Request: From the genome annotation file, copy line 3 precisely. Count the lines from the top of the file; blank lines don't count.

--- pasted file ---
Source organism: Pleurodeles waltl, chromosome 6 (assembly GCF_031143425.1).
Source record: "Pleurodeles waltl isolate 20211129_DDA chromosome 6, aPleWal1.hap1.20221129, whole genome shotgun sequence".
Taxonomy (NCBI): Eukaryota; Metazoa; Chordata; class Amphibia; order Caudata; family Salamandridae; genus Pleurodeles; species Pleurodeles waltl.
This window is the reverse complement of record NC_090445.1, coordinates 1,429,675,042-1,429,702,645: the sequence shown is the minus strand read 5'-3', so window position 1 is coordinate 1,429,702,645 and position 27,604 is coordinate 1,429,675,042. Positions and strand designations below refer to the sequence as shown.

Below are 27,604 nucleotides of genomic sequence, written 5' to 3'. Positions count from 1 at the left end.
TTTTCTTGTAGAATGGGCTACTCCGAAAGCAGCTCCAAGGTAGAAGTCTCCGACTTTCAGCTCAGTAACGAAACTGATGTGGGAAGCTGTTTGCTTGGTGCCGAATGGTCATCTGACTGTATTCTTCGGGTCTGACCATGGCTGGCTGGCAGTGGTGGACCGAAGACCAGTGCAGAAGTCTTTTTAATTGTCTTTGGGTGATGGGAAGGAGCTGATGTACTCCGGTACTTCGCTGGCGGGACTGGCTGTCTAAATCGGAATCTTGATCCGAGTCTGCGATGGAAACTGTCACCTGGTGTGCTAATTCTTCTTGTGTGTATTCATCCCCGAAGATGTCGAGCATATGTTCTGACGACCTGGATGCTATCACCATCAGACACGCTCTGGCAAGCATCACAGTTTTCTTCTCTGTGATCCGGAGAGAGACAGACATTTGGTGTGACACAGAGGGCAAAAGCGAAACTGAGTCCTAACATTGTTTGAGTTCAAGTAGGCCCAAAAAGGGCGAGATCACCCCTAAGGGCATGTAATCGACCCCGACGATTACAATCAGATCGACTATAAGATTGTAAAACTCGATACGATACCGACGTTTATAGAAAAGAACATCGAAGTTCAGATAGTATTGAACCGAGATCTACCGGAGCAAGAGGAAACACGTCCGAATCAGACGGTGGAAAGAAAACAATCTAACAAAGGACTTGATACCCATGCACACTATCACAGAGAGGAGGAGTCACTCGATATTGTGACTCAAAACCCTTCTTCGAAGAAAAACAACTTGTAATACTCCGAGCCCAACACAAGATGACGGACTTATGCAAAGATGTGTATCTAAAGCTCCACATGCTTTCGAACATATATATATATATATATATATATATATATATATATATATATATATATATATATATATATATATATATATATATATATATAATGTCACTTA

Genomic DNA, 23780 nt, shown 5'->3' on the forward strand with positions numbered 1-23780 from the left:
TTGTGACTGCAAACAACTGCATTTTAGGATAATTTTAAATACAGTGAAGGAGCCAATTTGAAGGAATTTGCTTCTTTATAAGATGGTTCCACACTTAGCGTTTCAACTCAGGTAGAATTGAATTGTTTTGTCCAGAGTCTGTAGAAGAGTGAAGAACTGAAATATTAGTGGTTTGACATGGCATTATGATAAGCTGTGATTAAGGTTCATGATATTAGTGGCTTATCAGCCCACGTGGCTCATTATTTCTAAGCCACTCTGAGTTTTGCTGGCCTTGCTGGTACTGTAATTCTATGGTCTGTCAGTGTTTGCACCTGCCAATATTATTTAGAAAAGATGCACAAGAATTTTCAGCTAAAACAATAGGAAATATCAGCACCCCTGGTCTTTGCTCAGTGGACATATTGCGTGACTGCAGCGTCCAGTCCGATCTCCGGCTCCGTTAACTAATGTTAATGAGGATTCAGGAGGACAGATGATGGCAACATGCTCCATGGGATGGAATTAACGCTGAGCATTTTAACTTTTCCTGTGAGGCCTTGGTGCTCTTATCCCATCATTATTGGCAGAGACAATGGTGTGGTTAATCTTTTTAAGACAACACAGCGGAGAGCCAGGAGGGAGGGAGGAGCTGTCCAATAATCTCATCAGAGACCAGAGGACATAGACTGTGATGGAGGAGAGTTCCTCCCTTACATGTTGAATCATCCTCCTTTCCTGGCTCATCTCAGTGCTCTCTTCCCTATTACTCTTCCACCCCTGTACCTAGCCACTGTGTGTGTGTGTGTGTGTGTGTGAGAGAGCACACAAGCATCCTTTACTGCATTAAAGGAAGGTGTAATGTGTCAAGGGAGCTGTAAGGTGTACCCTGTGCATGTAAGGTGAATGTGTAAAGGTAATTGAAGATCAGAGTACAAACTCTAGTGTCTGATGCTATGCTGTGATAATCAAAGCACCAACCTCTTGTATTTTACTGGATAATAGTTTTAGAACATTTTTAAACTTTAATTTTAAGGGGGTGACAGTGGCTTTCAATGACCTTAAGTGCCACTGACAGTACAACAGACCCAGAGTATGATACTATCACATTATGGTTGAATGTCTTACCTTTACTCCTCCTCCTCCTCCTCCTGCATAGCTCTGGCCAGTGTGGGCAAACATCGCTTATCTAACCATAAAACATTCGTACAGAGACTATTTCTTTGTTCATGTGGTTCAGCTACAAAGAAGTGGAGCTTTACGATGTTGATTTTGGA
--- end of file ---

Taxonomy (NCBI): Eukaryota; Metazoa; Chordata; class Amphibia; order Caudata; family Salamandridae; genus Pleurodeles; species Pleurodeles waltl.